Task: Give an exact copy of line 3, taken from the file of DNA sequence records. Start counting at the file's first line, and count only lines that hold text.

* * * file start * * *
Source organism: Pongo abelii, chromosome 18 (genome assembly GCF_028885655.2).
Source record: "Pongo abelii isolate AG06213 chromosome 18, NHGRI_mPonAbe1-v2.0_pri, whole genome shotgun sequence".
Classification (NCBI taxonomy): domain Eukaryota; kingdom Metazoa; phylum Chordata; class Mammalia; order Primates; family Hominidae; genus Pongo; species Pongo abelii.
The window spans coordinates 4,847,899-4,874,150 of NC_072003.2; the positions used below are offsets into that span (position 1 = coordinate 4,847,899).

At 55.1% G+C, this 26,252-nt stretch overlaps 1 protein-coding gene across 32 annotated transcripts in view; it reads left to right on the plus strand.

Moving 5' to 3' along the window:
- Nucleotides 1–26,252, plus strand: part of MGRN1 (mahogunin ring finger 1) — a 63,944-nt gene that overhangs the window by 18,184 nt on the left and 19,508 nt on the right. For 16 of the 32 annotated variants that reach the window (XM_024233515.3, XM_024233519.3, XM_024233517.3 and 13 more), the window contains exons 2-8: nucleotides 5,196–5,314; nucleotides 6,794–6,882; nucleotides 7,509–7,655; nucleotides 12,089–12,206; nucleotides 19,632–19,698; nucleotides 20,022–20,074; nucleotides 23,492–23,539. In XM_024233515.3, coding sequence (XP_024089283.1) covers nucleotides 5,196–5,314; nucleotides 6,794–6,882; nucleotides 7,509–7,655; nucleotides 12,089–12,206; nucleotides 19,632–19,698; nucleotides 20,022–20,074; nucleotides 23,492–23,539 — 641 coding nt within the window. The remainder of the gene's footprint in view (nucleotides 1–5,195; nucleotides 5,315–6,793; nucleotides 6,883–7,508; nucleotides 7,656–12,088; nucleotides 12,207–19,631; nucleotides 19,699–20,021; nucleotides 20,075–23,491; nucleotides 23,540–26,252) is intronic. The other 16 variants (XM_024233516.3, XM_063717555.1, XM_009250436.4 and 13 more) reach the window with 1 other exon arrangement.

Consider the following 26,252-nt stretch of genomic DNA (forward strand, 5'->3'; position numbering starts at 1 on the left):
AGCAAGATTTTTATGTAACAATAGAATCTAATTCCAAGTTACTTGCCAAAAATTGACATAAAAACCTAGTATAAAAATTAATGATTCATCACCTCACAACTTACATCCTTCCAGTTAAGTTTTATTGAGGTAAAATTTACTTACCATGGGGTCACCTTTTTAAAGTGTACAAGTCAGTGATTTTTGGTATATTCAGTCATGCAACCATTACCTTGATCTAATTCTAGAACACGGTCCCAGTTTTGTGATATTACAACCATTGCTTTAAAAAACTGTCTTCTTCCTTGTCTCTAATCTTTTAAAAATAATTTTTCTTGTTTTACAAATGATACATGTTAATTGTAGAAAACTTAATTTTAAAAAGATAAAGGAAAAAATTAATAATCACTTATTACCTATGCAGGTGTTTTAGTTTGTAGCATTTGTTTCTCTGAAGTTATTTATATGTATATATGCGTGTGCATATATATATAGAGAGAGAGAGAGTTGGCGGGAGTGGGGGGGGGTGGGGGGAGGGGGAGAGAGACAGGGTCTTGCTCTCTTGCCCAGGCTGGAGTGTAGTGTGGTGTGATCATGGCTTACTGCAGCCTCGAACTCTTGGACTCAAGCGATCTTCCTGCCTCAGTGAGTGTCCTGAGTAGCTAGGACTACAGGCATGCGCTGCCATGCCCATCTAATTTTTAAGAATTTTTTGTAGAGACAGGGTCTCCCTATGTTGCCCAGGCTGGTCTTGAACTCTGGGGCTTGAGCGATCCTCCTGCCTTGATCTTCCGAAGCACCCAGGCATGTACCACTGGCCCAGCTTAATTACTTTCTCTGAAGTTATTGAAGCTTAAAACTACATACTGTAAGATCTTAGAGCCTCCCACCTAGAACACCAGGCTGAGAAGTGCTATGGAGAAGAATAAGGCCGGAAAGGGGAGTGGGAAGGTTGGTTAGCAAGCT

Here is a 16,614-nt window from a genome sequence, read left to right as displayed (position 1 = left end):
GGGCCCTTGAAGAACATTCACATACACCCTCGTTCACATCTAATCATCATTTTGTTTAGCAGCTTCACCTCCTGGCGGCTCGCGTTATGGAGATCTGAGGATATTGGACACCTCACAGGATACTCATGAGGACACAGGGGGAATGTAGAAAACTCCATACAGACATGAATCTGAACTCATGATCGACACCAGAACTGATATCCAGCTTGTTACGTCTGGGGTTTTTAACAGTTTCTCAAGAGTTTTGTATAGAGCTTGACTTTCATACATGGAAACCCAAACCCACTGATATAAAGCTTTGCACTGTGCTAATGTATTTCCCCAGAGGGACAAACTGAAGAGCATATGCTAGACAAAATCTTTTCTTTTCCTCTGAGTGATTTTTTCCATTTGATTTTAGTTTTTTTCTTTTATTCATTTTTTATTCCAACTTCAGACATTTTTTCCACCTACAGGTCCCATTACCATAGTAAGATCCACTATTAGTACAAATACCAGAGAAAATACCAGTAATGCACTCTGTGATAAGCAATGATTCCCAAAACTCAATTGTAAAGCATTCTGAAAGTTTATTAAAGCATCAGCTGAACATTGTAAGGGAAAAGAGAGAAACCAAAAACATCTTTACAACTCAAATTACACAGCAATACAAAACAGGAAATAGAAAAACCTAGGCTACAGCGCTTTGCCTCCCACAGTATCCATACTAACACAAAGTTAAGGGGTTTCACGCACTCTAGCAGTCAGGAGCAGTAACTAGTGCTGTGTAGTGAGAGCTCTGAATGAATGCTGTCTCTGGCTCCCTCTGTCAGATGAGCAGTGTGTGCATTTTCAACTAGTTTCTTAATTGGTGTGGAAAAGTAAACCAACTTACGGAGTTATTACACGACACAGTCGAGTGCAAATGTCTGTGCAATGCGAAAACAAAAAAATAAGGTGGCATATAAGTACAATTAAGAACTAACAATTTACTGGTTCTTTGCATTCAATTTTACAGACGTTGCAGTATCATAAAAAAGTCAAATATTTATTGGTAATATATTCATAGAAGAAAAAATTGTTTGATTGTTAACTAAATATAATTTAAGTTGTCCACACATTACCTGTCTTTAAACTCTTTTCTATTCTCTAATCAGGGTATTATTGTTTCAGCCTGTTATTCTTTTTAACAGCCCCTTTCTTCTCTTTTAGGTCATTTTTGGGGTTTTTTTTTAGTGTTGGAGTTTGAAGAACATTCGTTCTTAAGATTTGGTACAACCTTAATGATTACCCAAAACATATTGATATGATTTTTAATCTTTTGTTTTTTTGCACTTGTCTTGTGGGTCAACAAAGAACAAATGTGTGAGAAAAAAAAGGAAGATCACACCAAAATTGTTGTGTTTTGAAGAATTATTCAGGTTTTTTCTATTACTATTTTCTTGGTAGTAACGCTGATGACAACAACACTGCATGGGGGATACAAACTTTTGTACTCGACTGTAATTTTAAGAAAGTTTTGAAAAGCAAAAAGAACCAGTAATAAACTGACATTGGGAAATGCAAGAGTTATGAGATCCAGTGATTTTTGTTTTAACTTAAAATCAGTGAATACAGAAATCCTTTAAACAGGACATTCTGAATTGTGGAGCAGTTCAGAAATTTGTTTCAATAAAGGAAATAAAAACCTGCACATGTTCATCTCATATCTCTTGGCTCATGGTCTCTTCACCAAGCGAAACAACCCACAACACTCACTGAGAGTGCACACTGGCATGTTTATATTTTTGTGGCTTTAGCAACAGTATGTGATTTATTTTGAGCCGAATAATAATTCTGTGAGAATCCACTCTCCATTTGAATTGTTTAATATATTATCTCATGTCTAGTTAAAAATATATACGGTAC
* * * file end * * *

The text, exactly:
Classification (NCBI taxonomy): domain Eukaryota; kingdom Metazoa; phylum Chordata; class Mammalia; order Primates; family Hominidae; genus Pongo; species Pongo abelii.